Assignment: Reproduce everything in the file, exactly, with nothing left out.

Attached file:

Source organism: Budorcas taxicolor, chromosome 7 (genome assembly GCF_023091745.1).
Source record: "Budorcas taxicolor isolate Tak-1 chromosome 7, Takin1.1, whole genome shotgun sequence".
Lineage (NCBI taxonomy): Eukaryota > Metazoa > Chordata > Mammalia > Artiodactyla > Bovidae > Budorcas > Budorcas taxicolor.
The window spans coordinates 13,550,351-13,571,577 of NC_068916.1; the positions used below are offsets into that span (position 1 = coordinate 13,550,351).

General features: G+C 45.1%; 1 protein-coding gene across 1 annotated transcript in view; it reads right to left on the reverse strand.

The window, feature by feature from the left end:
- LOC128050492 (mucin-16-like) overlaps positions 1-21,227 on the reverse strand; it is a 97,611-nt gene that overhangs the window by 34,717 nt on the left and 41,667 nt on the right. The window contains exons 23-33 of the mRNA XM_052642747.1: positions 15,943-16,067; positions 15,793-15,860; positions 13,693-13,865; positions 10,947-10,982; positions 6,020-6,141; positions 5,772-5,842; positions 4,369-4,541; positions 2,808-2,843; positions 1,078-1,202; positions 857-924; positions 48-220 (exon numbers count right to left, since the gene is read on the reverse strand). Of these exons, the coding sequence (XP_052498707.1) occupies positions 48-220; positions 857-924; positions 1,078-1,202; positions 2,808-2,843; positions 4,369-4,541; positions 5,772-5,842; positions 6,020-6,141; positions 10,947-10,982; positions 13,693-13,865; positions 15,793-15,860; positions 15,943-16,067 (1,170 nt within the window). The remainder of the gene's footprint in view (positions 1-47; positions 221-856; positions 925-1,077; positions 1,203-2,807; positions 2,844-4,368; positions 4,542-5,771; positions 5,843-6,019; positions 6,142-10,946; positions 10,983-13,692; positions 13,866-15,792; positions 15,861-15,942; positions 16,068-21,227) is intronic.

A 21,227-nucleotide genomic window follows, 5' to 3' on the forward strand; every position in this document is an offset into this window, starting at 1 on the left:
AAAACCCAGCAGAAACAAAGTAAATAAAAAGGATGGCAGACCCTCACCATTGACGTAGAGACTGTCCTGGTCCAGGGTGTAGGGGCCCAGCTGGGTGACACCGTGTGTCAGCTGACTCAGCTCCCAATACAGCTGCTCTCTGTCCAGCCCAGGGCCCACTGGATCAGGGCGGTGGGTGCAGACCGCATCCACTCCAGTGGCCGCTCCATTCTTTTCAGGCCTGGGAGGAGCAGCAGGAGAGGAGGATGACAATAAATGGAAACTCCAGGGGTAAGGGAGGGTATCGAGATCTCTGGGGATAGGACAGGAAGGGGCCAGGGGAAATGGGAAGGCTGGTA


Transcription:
Source organism: Budorcas taxicolor, chromosome 7 (genome assembly GCF_023091745.1).
Source record: "Budorcas taxicolor isolate Tak-1 chromosome 7, Takin1.1, whole genome shotgun sequence".
Lineage (NCBI taxonomy): Eukaryota > Metazoa > Chordata > Mammalia > Artiodactyla > Bovidae > Budorcas > Budorcas taxicolor.
The window spans coordinates 13,550,351-13,571,577 of NC_068916.1; the positions used below are offsets into that span (position 1 = coordinate 13,550,351).

General features: G+C 45.1%; 1 protein-coding gene across 1 annotated transcript in view; it reads right to left on the reverse strand.

The window, feature by feature from the left end:
- LOC128050492 (mucin-16-like) overlaps positions 1-21,227 on the reverse strand; it is a 97,611-nt gene that overhangs the window by 34,717 nt on the left and 41,667 nt on the right. The window contains exons 23-33 of the mRNA XM_052642747.1: positions 15,943-16,067; positions 15,793-15,860; positions 13,693-13,865; positions 10,947-10,982; positions 6,020-6,141; positions 5,772-5,842; positions 4,369-4,541; positions 2,808-2,843; positions 1,078-1,202; positions 857-924; positions 48-220 (exon numbers count right to left, since the gene is read on the reverse strand). Of these exons, the coding sequence (XP_052498707.1) occupies positions 48-220; positions 857-924; positions 1,078-1,202; positions 2,808-2,843; positions 4,369-4,541; positions 5,772-5,842; positions 6,020-6,141; positions 10,947-10,982; positions 13,693-13,865; positions 15,793-15,860; positions 15,943-16,067 (1,170 nt within the window). The remainder of the gene's footprint in view (positions 1-47; positions 221-856; positions 925-1,077; positions 1,203-2,807; positions 2,844-4,368; positions 4,542-5,771; positions 5,843-6,019; positions 6,142-10,946; positions 10,983-13,692; positions 13,866-15,792; positions 15,861-15,942; positions 16,068-21,227) is intronic.

A 21,227-nucleotide genomic window follows, 5' to 3' on the forward strand; every position in this document is an offset into this window, starting at 1 on the left:
AAAACCCAGCAGAAACAAAGTAAATAAAAAGGATGGCAGACCCTCACCATTGACGTAGAGACTGTCCTGGTCCAGGGTGTAGGGGCCCAGCTGGGTGACACCGTGTGTCAGCTGACTCAGCTCCCAATACAGCTGCTCTCTGTCCAGCCCAGGGCCCACTGGATCAGGGCGGTGGGTGCAGACCGCATCCACTCCAGTGGCCGCTCCATTCTTTTCAGGCCTGGGAGGAGCAGCAGGAGAGGAGGATGACAATAAATGGAAACTCCAGGGGTAAGGGAGGGTATCGAGATCTCTGGGGATAGGACAGGAAGGGGCCAGGGGAAATGGGAAGGCTGGTA